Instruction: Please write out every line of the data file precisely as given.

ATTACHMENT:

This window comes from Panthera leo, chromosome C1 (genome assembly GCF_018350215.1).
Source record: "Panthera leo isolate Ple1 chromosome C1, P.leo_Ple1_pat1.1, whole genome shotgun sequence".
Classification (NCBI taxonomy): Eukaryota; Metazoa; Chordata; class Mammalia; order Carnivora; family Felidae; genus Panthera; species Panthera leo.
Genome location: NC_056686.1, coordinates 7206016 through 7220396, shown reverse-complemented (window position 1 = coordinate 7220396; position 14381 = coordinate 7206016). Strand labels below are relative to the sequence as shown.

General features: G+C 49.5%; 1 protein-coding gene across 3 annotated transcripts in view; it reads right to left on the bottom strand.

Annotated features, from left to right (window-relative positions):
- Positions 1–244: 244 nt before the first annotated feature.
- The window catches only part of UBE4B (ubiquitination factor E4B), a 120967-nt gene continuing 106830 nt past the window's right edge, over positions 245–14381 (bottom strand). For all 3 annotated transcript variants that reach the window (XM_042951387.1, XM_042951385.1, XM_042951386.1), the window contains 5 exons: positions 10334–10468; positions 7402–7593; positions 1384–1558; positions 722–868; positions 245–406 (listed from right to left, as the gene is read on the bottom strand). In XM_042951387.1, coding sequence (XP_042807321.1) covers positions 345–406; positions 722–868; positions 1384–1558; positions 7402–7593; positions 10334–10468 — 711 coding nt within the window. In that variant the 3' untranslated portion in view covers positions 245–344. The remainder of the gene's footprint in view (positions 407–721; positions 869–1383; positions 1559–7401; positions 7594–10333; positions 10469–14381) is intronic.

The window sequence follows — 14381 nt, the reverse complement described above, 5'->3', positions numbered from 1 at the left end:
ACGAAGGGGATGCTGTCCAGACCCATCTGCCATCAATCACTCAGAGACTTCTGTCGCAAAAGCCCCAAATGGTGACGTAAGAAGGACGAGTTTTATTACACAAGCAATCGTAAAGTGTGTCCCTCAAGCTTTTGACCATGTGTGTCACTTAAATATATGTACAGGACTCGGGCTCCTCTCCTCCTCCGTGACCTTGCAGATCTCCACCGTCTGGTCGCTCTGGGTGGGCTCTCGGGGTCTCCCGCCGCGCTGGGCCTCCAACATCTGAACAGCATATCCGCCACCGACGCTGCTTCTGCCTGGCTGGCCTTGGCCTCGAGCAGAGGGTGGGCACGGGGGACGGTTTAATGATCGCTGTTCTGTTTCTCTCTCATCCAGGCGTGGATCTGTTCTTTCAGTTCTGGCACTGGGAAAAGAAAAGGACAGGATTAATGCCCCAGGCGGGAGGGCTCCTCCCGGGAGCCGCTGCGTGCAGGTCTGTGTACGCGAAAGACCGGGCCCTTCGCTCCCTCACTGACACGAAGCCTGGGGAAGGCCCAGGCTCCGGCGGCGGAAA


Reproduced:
This window comes from Panthera leo, chromosome C1 (genome assembly GCF_018350215.1).
Source record: "Panthera leo isolate Ple1 chromosome C1, P.leo_Ple1_pat1.1, whole genome shotgun sequence".
Classification (NCBI taxonomy): Eukaryota; Metazoa; Chordata; class Mammalia; order Carnivora; family Felidae; genus Panthera; species Panthera leo.
Genome location: NC_056686.1, coordinates 7206016 through 7220396, shown reverse-complemented (window position 1 = coordinate 7220396; position 14381 = coordinate 7206016). Strand labels below are relative to the sequence as shown.

General features: G+C 49.5%; 1 protein-coding gene across 3 annotated transcripts in view; it reads right to left on the bottom strand.

Annotated features, from left to right (window-relative positions):
- Positions 1–244: 244 nt before the first annotated feature.
- The window catches only part of UBE4B (ubiquitination factor E4B), a 120967-nt gene continuing 106830 nt past the window's right edge, over positions 245–14381 (bottom strand). For all 3 annotated transcript variants that reach the window (XM_042951387.1, XM_042951385.1, XM_042951386.1), the window contains 5 exons: positions 10334–10468; positions 7402–7593; positions 1384–1558; positions 722–868; positions 245–406 (listed from right to left, as the gene is read on the bottom strand). In XM_042951387.1, coding sequence (XP_042807321.1) covers positions 345–406; positions 722–868; positions 1384–1558; positions 7402–7593; positions 10334–10468 — 711 coding nt within the window. In that variant the 3' untranslated portion in view covers positions 245–344. The remainder of the gene's footprint in view (positions 407–721; positions 869–1383; positions 1559–7401; positions 7594–10333; positions 10469–14381) is intronic.

The window sequence follows — 14381 nt, the reverse complement described above, 5'->3', positions numbered from 1 at the left end:
ACGAAGGGGATGCTGTCCAGACCCATCTGCCATCAATCACTCAGAGACTTCTGTCGCAAAAGCCCCAAATGGTGACGTAAGAAGGACGAGTTTTATTACACAAGCAATCGTAAAGTGTGTCCCTCAAGCTTTTGACCATGTGTGTCACTTAAATATATGTACAGGACTCGGGCTCCTCTCCTCCTCCGTGACCTTGCAGATCTCCACCGTCTGGTCGCTCTGGGTGGGCTCTCGGGGTCTCCCGCCGCGCTGGGCCTCCAACATCTGAACAGCATATCCGCCACCGACGCTGCTTCTGCCTGGCTGGCCTTGGCCTCGAGCAGAGGGTGGGCACGGGGGACGGTTTAATGATCGCTGTTCTGTTTCTCTCTCATCCAGGCGTGGATCTGTTCTTTCAGTTCTGGCACTGGGAAAAGAAAAGGACAGGATTAATGCCCCAGGCGGGAGGGCTCCTCCCGGGAGCCGCTGCGTGCAGGTCTGTGTACGCGAAAGACCGGGCCCTTCGCTCCCTCACTGACACGAAGCCTGGGGAAGGCCCAGGCTCCGGCGGCGGAAA